TLDR; If you think you know everything already (or you don't need to learn something) then you learn less well.

Older people are more often fulfilling the above premises, and thereby the above conclusion.

This means: Worse learning performance is not a consequence of age per se.

This is not an accurate summary of what the study actually found. The article proposes a high-level explanation for how one aspect of learning changes with age.

The actual cause of this high-level change could be lower-level age-induced differences in neurotransmitter levels or in neuronal function and connectivity. As the article's summary points out, the actual biological basis needs to be investigated in further research.

It's also important to note that this study found a plausible explanation for changes in learning performance under specific circumstances. This is a very important qualification.

Learning in general is believed to involve many different interrelated mechanisms. It's well established that many different cognitive abilities (perhaps most importantly working memory) diminish with age, and some of this degradation is likely related to natural cerebral shrinkage (a healthy 75-year-old has a 15% smaller brain than a 25-year-old).

I interpreted the paper slightly differently: The older you get, the harder it is to tell whether you understand something. The authors are not sure exactly why:

> Why do older adults fail to represent sufficient levels of uncertainty? One possibility is that representing appropriate levels of uncertainty requires a cognitive and/or biological resource that decays across healthy aging. One obvious candidate for such a resource is working memory capacity. ...

> Another possibility is that older adults fail to represent sufficient levels of uncertainty because they have an aversion to uncertainty or the mental effort required to represent it. ...

> The crucial factor limiting uncertainty representations in older adults could, and at some level must be, biological in nature. One candidate for such a limiting factor is norepinephrine ...

> Although it is tempting to link age-related changes in representing uncertainty to reduction of a single neurotransmitter, several alternative biological accounts exist. ...

lol, is this why impostor syndrome exists?

1. I think I know nothing.

2. I try to learn hard to get better.

3. goto 1.

:-) I think it's the first time I see an answer with a "goto" that didn't get downvoted!!!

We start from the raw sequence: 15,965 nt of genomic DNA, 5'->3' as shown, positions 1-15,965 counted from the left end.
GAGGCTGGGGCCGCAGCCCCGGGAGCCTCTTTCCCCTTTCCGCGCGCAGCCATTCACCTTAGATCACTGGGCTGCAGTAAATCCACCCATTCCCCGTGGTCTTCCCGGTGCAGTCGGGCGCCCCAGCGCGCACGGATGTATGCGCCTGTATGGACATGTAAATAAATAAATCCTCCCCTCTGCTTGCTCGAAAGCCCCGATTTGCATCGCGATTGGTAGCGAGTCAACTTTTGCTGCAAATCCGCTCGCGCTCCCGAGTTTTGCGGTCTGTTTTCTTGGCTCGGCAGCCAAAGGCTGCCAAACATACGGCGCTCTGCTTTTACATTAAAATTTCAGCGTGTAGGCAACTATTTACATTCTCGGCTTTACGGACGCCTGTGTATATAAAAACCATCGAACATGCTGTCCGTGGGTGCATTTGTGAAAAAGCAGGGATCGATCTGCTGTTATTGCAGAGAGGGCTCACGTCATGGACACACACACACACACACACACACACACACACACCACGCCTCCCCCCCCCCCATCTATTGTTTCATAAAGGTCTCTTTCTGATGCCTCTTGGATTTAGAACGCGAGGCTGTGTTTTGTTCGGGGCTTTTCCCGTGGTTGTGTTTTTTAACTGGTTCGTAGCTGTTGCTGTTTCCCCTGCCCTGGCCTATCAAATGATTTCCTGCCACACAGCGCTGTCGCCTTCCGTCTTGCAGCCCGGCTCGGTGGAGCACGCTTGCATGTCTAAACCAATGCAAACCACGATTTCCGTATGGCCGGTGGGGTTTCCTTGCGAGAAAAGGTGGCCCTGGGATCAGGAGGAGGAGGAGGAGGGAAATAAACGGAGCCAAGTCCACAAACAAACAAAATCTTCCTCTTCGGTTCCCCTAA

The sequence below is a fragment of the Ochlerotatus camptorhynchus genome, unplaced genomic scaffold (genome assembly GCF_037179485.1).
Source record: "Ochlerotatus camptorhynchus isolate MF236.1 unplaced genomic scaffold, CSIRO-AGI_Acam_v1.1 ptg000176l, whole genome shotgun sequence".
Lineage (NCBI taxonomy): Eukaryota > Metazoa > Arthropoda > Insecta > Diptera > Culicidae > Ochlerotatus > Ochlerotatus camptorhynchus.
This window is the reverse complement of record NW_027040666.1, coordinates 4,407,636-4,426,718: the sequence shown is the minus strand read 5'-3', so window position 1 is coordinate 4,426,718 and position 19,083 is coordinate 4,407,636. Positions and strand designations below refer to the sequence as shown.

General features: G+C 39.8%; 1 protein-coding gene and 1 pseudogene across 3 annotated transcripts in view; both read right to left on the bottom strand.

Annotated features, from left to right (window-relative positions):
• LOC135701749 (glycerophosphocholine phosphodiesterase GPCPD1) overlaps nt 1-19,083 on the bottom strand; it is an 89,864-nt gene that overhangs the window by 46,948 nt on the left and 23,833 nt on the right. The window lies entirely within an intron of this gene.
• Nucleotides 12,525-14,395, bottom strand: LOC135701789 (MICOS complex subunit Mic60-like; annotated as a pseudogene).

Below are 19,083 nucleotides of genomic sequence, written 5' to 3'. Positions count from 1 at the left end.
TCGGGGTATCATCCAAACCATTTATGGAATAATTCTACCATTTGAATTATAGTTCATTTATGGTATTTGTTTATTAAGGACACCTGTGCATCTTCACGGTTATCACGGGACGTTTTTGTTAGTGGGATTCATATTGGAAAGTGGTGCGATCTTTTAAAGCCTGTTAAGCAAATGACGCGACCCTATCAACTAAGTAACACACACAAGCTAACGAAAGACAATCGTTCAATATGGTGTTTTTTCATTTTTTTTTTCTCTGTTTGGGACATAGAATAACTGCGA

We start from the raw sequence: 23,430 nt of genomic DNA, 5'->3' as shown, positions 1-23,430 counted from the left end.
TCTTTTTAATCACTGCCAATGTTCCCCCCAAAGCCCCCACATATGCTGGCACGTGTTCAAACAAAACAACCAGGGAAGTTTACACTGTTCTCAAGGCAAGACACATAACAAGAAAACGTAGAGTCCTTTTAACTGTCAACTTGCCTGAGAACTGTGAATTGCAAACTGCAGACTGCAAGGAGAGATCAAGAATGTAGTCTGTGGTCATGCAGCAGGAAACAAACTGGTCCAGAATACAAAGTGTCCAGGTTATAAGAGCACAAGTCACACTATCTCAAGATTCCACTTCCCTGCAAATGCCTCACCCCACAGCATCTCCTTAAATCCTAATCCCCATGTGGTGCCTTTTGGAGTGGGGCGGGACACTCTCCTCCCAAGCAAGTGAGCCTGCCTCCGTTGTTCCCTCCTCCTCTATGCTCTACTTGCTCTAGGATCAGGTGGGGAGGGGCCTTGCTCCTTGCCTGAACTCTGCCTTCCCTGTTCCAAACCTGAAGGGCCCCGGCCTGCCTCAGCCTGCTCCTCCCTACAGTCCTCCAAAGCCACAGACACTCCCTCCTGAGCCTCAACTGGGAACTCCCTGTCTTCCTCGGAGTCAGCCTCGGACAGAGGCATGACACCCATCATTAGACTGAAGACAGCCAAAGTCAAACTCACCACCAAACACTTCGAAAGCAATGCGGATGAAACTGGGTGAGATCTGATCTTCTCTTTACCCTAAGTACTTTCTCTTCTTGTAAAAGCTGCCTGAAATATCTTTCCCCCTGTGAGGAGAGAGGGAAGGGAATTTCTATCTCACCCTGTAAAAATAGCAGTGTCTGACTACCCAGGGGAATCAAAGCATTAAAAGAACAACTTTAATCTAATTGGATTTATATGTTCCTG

Thank-you; great summary / much clearer than the paper itself.

The truth is, most people seem firmly in the grip of illusory competence at most times, and it's not a shock that as life progresses that becomes crippling. I'd be shocked if people somehow magically changed in old age, rather than just distilling who they've always been.

Why would you be shocked? It's a medical fact that a lot changes biologically as we age, and it's also a medical fact that biology can greatly affect the mind. There's nothing magical about senescence.

Clearly not the kind of change that I was referring to, in context.

That is not really clear to me. Biological changes can give us depression, irritability, mania, sluggishness, dementia and many other less-than-desirable mental states. What kind of change were you referring to that is fundamentally different from the things we know biology can do to a person?

Change in relation to the illusory confidence I mentioned in the first part of my sentence.

This article is really thought provoking.

One thing I wonder, though, is how they can ever adjust for the strong possibility older adults just can't care about a make-believe test the way younger people might.

My observation, as I age, is I have a harder and harder time getting interested in hypothetical scenarios, or taking on someone else's agenda as being super important.

So I really wonder if older adults just test worse than younger people, simply because they care less about the test.

If that's true, it wouldn't hold in the real world. Except that older people can seem less smart, when in reality they think whatever you're trying to get them to learn is not important in the grand scheme of things.

Your comment is kind of buried but I feel like this is what has happened to me as I've aged. Where once I was consumed by the depth of a problem I now find that I am more consumed with the breadth of it. In that sense I tend to consider the practical outcomes more than I used to.

But I am also sure that maintaining novelty in my life, whether through education or travel, is key to maintaining healthy schemas in my mind to help understand the world.

nobody seems interested in looking at the thing from the other perspective - why was it an evolutionary advantage for older people to develop this uncertainty-blindness? i would guess that perhaps with age the importance of making a decision rises, even if not the best decision. perhaps it's an evolutionary adaptation to reduce analysis-paralysis in developed adults and improve their self-sufficiency? in any case, it's interesting how we all jumped to "fixing" it. a cute reflection of the culture here.